Located in the Horn of Africa, the Federal Republic of Somalia has been inhabited since the Paleolithic period.
Ancient Somalia domesticated the camel during the 3rd and 2nd millennium BC, and developed a profitable trade system.
The Adal and Ajuuraan kingdoms flourished during the Middle Ages, and their successor states continued to thrive through the 19th century. The notorious ‘Scramble for Africa’ began in the late 19th century, as European powers set their sights on colonizing the continent.
Dervish leader, Mohammed Abdullah Hassan, rallied against the British forces trying to take control, and sparked one of the longest colonial resistance wars in history.
In 1920, following a series of aerial bombardments by Britain, the Dervish state collapsed and its territory turned into a protectorate.
Britain withdrew from British Somaliland in 1960 in order to allow its protectorate to join with Italian Somaliland and form the new nation of Somalia. In 1969, a coup headed by Mohamed Siad Barre ushered in an authoritarian socialist rule that managed to impose a degree of stability in the country for a couple of decades.
Following the regime’s overthrow early in 1991, Somalia descended into decades of turmoil, factional fighting and anarchy. In June 2006, a coalition of clerics, business leaders and Islamic court militias, the Supreme Council of Islamic Courts (SCIC), defeated powerful Mogadishu warlords and took control of the capital.
The Courts continued to expand, spreading their influence throughout much of southern Somalia and threatening to overthrow the TFG in Baidoa. Ethiopian and TFG forces concerned over suspected links between some SCIC factions and al-Qaida in late December 2006 drove the SCIC from power.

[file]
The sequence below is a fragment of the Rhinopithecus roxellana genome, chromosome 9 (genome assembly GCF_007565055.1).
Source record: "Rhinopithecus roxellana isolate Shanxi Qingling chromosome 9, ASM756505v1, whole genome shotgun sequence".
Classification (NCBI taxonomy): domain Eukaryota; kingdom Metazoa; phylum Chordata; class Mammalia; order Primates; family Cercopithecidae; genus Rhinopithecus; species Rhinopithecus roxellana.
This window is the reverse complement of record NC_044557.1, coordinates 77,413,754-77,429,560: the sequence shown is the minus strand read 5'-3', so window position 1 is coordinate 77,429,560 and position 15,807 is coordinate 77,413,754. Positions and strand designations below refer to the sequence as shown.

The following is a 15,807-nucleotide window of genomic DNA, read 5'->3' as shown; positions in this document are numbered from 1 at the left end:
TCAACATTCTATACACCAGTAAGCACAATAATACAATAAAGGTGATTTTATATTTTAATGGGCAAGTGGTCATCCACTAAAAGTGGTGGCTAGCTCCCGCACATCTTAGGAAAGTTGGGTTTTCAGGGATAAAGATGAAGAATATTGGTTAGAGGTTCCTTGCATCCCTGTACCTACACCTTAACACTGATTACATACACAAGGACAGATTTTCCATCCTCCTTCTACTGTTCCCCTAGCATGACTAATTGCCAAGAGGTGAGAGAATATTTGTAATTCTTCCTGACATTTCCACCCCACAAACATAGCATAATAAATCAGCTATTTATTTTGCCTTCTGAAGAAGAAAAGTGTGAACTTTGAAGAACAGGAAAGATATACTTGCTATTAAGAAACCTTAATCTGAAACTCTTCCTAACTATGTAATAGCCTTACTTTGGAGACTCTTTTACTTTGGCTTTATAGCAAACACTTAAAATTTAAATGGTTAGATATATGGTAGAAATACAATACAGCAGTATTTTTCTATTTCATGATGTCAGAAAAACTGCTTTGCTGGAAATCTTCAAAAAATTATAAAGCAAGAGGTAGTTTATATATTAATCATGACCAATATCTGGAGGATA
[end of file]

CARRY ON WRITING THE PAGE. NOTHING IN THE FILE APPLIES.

During 2007 and 2008, Al-Shabaab seized key towns and ports in central and southern Somalia. In January 2009, the Ethiopian troops were forced to withdraw from the country.
President Abdullahi Yusuf Ahmed resigned from office in December 2008, and a month later Sheikh Sharif Sheikh Ahmed was elected president.
Conflict continues in the southern and central parts of the country between government troops and extremist Islamist militants with links to al-Qaeda.
A famine struck Somalia in 2011 following the worst drought of East Africa in 60 years. Relief from all over the world poured in, and by February 2012 the UN announced that the food crisis was over.
In spite of the civil unrest, the economy has remained healthy, primarily based on livestock, money transfer companies and telecommunications.